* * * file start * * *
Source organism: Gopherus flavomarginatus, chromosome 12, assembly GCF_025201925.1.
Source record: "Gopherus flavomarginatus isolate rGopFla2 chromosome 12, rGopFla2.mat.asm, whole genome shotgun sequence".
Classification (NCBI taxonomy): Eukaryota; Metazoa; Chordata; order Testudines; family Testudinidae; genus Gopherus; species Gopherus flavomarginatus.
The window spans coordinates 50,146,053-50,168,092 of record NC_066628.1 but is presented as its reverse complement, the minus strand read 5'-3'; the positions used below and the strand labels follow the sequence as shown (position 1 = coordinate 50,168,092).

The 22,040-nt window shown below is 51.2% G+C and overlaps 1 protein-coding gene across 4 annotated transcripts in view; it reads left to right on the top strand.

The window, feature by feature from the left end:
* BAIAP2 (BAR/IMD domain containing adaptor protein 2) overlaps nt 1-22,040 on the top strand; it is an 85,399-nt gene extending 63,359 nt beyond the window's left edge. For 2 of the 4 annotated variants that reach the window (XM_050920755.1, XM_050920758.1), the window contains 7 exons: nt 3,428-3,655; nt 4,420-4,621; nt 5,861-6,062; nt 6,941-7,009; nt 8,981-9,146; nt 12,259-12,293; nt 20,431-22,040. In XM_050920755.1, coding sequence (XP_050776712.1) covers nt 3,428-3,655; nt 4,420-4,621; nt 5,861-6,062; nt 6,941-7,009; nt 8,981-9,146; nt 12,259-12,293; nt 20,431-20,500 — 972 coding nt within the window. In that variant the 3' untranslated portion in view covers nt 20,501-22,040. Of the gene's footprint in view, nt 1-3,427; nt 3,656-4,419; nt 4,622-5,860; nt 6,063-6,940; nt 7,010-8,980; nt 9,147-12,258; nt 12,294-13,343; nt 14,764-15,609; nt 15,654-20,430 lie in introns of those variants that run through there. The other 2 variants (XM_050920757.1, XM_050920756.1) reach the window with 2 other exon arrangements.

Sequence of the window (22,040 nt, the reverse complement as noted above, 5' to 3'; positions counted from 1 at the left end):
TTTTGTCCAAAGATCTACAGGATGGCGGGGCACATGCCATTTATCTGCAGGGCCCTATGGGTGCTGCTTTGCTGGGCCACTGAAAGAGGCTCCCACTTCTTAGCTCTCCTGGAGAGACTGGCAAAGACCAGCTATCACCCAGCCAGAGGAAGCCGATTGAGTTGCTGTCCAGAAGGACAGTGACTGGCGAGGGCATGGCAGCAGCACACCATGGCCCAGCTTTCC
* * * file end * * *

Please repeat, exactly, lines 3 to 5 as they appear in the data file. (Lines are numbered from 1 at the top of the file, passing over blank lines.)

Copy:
Classification (NCBI taxonomy): Eukaryota; Metazoa; Chordata; order Testudines; family Testudinidae; genus Gopherus; species Gopherus flavomarginatus.
The window spans coordinates 50,146,053-50,168,092 of record NC_066628.1 but is presented as its reverse complement, the minus strand read 5'-3'; the positions used below and the strand labels follow the sequence as shown (position 1 = coordinate 50,168,092).

The 22,040-nt window shown below is 51.2% G+C and overlaps 1 protein-coding gene across 4 annotated transcripts in view; it reads left to right on the top strand.